“Holy people live inside of a very creative tension that is held together by grace and compassion, never by logic alone” (Richard Rohr in the Daily Meditation for August 21, 2016.
The creative tension Rohr describes shows itself in the arena of paradoxes and contradictions. The human mind seems incapable of ridding itself of a “right or wrong” mindset. However, it is possible to hold two seemingly conflicting ideas or statements in mind at once without having to resolve the tension between the two. But it takes work!
Most of us are familiar with the saying that “every cloud has a silver lining.” This optimistic view of life can fuel a very helpful spiritual discipline that teaches us that “grace and compassion” (offered by God and the family of God) can turn a trial into a blessing. First, we must accept the fact that many situations in life are trials; denial, while it seems Christlike, is not helpful. The reality is that Jesus experienced trials; if we pretend that we are not under water at some points, we are not being honest and vulnerable. However, we also must also recognize that blessings often come from those trials. So the spiritual discipline I recommend – after training very hard in its reality this summer – is to anticipate the blessings that come hand in hand with the trials. Here are some examples from our difficult summer.
We had been on a waiting list for a first floor apartment in a complex we really liked since the day after we sold our house (on the first day it was for sale!). The week before we had to move, we learned that a second floor apartment was becoming available. Did we want to take it? We looked at the 14 step flight of stairs with grave concern; both of us struggle physically with stairs. But we had no choice but to take the apartment. My husband’s vascular surgeon’s gleeful response to that dilemma helped us to begin seeing a blessing in this trial. He thought it was wonderful that Fred had to climb steps on a regular basis because his body would create more blood vessels to carry blood to his painful legs and numb feet. After we moved into the apartment, we developed coping skills to deal with the stairs, including learning to be being more compassionate and helpful partners in the job of negotiating the stairs. Blessings from a trial!
My son recruited a team of three strong, physically fit “young” men to help us move. The first issue at hand was to get the sofa out of the house. After at least 30 minutes of pushing, switching from the front door to the side doors, contemplating angles and measurements, they decided it couldn’t be forced or manipulated through either door. (Steps outside one door had not been present when we moved it in.) We left it in the house, hoping the new owners would want it. They didn’t. What in the world would we do with this sofa? The only thing to do was to chop it up and take it out piece by piece. Who would do that!? I turned to a volunteer “Care and Repair” team at our church which had provided hours of assistance to us already this year (painting a room, siding our shed with recycled siding, fixing plumbing, etc.). Two men and a truck from this group of retirees came to our house, sliced the sofa horizontally, and carried it off to the land fill. Our trial (we still don’t have a sofa) became an uplifting adventure in service. Blessings from a trial!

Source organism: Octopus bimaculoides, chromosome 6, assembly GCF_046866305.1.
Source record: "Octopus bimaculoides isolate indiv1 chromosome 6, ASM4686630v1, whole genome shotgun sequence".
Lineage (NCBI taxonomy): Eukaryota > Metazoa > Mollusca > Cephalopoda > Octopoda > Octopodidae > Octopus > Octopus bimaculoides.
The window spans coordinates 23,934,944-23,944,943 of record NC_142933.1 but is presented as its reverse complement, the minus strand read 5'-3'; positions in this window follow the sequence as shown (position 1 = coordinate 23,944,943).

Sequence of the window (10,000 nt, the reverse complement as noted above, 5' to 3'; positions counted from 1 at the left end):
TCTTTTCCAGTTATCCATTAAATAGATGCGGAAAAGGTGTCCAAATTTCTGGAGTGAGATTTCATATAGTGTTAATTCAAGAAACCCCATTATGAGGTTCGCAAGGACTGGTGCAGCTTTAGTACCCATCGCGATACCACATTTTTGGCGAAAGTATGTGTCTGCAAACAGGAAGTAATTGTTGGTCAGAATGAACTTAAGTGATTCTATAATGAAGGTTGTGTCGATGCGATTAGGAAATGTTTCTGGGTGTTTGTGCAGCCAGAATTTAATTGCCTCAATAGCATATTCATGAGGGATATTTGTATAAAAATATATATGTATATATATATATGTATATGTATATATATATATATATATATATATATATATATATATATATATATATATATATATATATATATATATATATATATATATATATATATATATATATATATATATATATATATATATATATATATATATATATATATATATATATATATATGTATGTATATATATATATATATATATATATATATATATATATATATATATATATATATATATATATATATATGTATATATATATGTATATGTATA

Our apartment is nearly 500 sq.ft smaller than our house. How would we ever live in such a small space? I sorted, sold, gave away, and put in the trash A LOT of stuff. But still once we got furniture and stacks of boxes into the apartment, I was extremely concerned. Where would I put all this stuff??? This particular trial unleashed a flood of creativity. Everything found a home. We still have three pictures to hang (see the trial below), but on Sunday night, a week after we moved, I switched on the table lights and sat in the living room, encompassed by the warmth that our plants, books, pictures, and pillows had contributed to this beige space. It felt homey and cozy! In addition, it is so much easier to cook in, clean in, walk from one end to the other in. Blessings from a trial.
The walls of our apartment are mostly concrete – one reason we wanted to move here because they will save on heat and electricity bills. However, that means you need a hammer drill to drill holes to hang anything on those walls. The apartment maintenance man came to secure our tall bookcase to the wall and left his huge hammer drill so we could hang our pictures. A week later, my husband and I put down the drill and the screws and tape measure and admitted defeat. We had hung more than two dozen pictures, clocks, and hooks. Three large pictures intended for a large wall behind our TV with all its cables and plugs await hanging. We returned the drill and are waiting for our energy to return. The day we made that decision, there was a tornado warning in our area. Weathermen warned constantly that we should find safety in a building with concrete walls. I recognized the blessing to this trial when I realized I was sitting in a concrete building – not our manufactured home in an open park of 300 other manufactured homes.
Apprentices of Jesus can look forward to spend their lives learning to live in the creative tension created by paradoxes and contradictions, eliminating the false narrative that we have to be right about everything, and accepting the grace and compassion of God and God’s family as we look for blessings and trials in the same event.